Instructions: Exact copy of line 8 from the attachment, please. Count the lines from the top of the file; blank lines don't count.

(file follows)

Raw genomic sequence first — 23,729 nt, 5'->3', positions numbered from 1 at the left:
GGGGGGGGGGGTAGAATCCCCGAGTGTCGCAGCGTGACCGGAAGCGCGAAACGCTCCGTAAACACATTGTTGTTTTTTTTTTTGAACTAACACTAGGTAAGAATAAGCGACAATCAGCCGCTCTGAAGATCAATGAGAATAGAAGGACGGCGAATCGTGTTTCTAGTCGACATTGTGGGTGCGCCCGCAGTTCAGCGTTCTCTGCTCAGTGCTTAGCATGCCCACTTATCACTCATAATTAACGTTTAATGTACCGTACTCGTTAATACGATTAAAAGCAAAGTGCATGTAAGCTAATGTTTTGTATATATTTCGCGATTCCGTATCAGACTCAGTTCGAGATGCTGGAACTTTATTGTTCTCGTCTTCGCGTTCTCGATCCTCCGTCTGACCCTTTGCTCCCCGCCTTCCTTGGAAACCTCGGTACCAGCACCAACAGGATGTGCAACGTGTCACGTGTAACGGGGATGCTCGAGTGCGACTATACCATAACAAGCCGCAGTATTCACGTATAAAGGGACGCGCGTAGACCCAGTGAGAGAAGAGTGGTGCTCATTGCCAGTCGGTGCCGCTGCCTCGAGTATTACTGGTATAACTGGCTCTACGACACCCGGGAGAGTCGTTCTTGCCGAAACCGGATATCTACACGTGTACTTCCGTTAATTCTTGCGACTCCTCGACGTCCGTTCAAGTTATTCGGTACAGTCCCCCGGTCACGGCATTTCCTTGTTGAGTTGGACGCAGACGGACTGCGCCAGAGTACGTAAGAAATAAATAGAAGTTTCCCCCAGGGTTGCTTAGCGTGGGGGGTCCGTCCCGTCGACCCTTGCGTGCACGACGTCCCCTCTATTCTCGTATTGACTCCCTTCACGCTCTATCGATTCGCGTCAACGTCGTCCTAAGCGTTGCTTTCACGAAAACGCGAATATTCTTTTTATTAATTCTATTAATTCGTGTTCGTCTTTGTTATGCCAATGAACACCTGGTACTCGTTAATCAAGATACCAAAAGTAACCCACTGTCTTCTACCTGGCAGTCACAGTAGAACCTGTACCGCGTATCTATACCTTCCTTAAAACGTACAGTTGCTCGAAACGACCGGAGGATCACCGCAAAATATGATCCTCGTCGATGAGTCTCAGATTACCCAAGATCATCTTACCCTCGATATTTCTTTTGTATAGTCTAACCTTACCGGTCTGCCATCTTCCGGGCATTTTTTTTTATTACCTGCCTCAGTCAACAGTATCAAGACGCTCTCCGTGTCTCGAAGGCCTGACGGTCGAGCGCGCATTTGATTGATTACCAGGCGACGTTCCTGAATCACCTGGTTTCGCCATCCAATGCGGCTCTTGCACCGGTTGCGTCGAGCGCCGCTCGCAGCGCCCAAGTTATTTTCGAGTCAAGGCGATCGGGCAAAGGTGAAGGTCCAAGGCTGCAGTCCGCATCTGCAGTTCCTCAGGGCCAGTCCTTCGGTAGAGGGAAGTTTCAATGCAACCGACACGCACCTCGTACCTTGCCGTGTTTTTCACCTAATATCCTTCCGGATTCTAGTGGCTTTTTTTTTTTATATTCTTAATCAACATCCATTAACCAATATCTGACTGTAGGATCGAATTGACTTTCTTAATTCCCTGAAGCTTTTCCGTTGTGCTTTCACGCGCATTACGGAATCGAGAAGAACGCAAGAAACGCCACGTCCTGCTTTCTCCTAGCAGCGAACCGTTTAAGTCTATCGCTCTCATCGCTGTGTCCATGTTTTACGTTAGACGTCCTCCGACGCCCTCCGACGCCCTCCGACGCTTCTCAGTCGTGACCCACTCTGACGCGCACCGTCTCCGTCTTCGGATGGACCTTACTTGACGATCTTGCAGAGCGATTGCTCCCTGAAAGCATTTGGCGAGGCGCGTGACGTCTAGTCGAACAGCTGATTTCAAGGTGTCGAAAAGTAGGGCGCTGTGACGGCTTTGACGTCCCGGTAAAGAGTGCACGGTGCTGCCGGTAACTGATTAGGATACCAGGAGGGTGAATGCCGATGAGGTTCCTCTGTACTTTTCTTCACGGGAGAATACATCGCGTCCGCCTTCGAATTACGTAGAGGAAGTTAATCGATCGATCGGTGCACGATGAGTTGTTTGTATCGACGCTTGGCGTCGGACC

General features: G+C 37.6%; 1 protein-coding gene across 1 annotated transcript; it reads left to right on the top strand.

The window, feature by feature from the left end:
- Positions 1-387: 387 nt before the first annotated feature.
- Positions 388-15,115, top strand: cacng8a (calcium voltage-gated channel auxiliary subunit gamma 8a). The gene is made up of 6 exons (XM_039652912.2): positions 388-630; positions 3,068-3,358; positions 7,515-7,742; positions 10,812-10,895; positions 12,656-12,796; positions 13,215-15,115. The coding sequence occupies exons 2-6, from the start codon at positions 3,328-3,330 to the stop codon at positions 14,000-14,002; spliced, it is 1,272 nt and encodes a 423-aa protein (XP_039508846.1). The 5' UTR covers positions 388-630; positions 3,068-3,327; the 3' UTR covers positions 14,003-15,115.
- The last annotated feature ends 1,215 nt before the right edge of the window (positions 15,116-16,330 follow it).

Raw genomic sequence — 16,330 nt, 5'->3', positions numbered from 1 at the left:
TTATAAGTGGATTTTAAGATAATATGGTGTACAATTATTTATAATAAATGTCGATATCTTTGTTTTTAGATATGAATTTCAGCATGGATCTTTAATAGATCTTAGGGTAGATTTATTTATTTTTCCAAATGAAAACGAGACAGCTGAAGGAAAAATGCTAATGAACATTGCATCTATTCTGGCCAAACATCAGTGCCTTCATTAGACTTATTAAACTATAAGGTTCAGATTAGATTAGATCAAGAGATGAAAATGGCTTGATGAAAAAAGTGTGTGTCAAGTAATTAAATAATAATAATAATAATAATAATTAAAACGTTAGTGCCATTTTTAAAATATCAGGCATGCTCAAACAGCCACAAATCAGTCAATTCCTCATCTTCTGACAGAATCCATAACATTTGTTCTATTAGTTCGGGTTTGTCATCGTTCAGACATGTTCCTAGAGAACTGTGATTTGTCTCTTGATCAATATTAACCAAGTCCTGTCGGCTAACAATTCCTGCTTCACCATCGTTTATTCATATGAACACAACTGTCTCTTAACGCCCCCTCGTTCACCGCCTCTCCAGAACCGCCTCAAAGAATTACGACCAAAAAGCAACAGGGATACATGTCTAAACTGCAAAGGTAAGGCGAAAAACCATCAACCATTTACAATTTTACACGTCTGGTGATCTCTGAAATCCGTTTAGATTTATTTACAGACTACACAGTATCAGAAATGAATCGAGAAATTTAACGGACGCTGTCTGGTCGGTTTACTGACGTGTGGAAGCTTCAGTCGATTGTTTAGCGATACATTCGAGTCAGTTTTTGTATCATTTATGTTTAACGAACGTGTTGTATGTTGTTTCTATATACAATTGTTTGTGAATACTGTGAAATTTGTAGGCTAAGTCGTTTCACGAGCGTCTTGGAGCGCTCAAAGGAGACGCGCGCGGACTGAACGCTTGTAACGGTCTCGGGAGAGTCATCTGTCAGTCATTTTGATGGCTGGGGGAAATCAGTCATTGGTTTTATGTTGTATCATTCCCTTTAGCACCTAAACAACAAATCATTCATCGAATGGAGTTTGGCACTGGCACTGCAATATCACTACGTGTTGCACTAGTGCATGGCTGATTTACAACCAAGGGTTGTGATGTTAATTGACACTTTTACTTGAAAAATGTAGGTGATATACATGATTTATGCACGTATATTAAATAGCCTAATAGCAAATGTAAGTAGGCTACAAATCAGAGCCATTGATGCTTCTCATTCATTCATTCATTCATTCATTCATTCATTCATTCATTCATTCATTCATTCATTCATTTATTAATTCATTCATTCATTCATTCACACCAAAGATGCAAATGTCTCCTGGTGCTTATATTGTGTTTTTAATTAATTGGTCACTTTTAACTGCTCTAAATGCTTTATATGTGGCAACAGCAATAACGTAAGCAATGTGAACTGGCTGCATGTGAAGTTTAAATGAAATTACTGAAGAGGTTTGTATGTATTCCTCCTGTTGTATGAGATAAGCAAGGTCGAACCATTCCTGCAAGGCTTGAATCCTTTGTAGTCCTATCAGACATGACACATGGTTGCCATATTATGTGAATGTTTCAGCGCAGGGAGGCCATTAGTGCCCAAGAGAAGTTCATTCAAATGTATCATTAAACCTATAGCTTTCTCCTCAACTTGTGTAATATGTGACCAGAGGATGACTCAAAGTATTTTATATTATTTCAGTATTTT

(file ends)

Raw genomic sequence — 16,330 nt, 5'->3', positions numbered from 1 at the left: